From: Bowe, Patrick
Friday, March 28, 2008 4:26 PM
Subject: Letter to Governor Rell regarding Mr. John Fitch

Dear Mr. Olmstead:

Thank you for writing to Governor Rell regarding the matter of Mr. Fitch's home heating oil tanks having leaked and contaminated soil and groundwater at his home in Lime Rock. The Governor has asked that the DEP reply to your interest.


Several web sites and stories have cropped up and so far the ones seen have not presented a fully accurate depiction of the facts surrounding Mr. Fitch's leaking underground storage tanks.


A quick summary of the situation follows:

Mr. Fitch had two 1,000 gallon underground oil tanks on his property for many, many years to supply heating oil to his home. Apparently the tanks were in excess of 50 years old and no regular testing or inventory control had been employed to detect leakage at an early phase. Typically one can expect about 7 to 15 years life span for a steel underground storage tank before it begins to leak it's contents. Time varies of course depending on many variables. They were determined by Mr. Fitch at some point to be leaking oil into the environment. It is possible these tanks may have been leaking oil for forty years or more.


After Mr. Fitch discovered that he had been maintaining two leaking tanks that had released a substantial amount of oil into the environment he decided to have them removed. He hired a private contractor, as is the norm in Connecticut where each individual person or business is responsible by state statutes for their actions, and that contractor took action pursuant to Mr. Fitch's direction.


Because of the levels of contamination found during the work, Mr. Fitch's contractor complied with existing state statutes that required reporting of the significant environmental hazard to the DEP. Subsequently the contractor performing excavations apparently mixed both clean and contaminated soils as well as leaving the site subject to ponding by precipitation which exacerbates the matter of the release of oil and it's clean up in part by resulting in the creation of considerable additional volume of contaminated soil.


Upon receipt of that notice of hazard notice, the DEP required Mr. Fitch to ensure that the wells (all drinking water in the area is supplied to residences by privately owned wells on the site of those residences) in the area were being sampled to ensure that none of the residences were having their drinking water supply contaminated by the oil released from Mr. Fitch's failing tanks. To date no neighboring wells appear to have been impacted.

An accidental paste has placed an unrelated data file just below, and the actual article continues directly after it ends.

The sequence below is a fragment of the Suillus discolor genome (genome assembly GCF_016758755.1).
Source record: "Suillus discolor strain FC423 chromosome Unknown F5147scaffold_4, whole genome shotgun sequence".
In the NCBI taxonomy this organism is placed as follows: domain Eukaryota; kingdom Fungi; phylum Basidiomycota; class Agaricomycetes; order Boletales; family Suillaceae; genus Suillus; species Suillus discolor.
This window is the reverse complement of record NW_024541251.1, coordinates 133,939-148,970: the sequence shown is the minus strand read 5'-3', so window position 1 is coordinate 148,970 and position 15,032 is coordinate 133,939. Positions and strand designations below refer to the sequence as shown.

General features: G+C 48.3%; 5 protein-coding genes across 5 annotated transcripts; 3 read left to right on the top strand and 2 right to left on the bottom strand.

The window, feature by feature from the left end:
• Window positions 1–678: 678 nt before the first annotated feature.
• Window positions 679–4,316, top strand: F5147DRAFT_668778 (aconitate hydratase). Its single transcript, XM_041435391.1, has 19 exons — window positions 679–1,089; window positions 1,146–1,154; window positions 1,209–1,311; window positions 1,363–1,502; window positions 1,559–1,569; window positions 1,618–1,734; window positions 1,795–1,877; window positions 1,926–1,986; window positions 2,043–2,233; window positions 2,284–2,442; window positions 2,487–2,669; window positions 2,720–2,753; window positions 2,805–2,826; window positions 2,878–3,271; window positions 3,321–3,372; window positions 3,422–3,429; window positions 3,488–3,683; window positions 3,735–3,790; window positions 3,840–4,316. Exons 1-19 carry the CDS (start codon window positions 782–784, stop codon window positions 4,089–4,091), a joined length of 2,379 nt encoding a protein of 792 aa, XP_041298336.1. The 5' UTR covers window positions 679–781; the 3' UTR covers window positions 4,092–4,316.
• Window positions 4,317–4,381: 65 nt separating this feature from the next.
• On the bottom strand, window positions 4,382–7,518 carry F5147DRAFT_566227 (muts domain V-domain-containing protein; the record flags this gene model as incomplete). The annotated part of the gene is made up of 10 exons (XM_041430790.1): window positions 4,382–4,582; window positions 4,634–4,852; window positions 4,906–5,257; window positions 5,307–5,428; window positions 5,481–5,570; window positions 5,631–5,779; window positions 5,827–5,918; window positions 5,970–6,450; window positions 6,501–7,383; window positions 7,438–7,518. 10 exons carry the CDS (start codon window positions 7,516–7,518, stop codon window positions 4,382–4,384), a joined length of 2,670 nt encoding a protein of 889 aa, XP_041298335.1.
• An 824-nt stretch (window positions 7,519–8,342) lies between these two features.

There are many options available for dealing with below grade contamination by oil and excavation is certainly one of them. Once excavated, the soils need to be protected from erosion and movement to other areas, stored in compliance with general permit requirements applicable to all in Connecticut, and ultimately the threat to water supplies that they pose must be addressed. The soils can be treated, land filled, or incinerated among the options. The exact choice is the responsibility of the owner and his licensed environmental professional (LEP). When the work is complete, the LEP can inform the DEP of the steps that were taken and that the job has been resolved.


Many years ago there was a state sponsored fund which allowed residents with leaking tanks to obtain reimbursement for the cost of clean up of leaking oil (within bounds) when tanks were removed. That fund was voted out of existence by the legislature and has not existed since then. Currently all residents in Connecticut are required by statute to rely on their own resources, their insurance carriers, or other responsible parties should they exist, for resolving the costs of the clean up. When the state become involved in expending its resources to perform a clean up, the DEP is obligated to seek cost recovery (of up to treble damages) from the responsible party and may also lien the property involved. To date the DEP has not incurred expenses which require it to seek cost recovery.


Mr. Fitch is seeking assistance from several sources regarding the cost of resolving the situation that exists on his property and has retained the services of an attorney experienced in environmental matters. While rapid resolution may not immediately occur we are confident that Mr. Fitch will be able to resolve his oil spill issues. In the meantime the DEP and health officials will ensure that the neighboring wells remain safe for the residents to use.


Thank you for your interest in Mr. Fitch's situation.


Patrick Bowe, Director

Remediation Division

Dept of Environmental Protection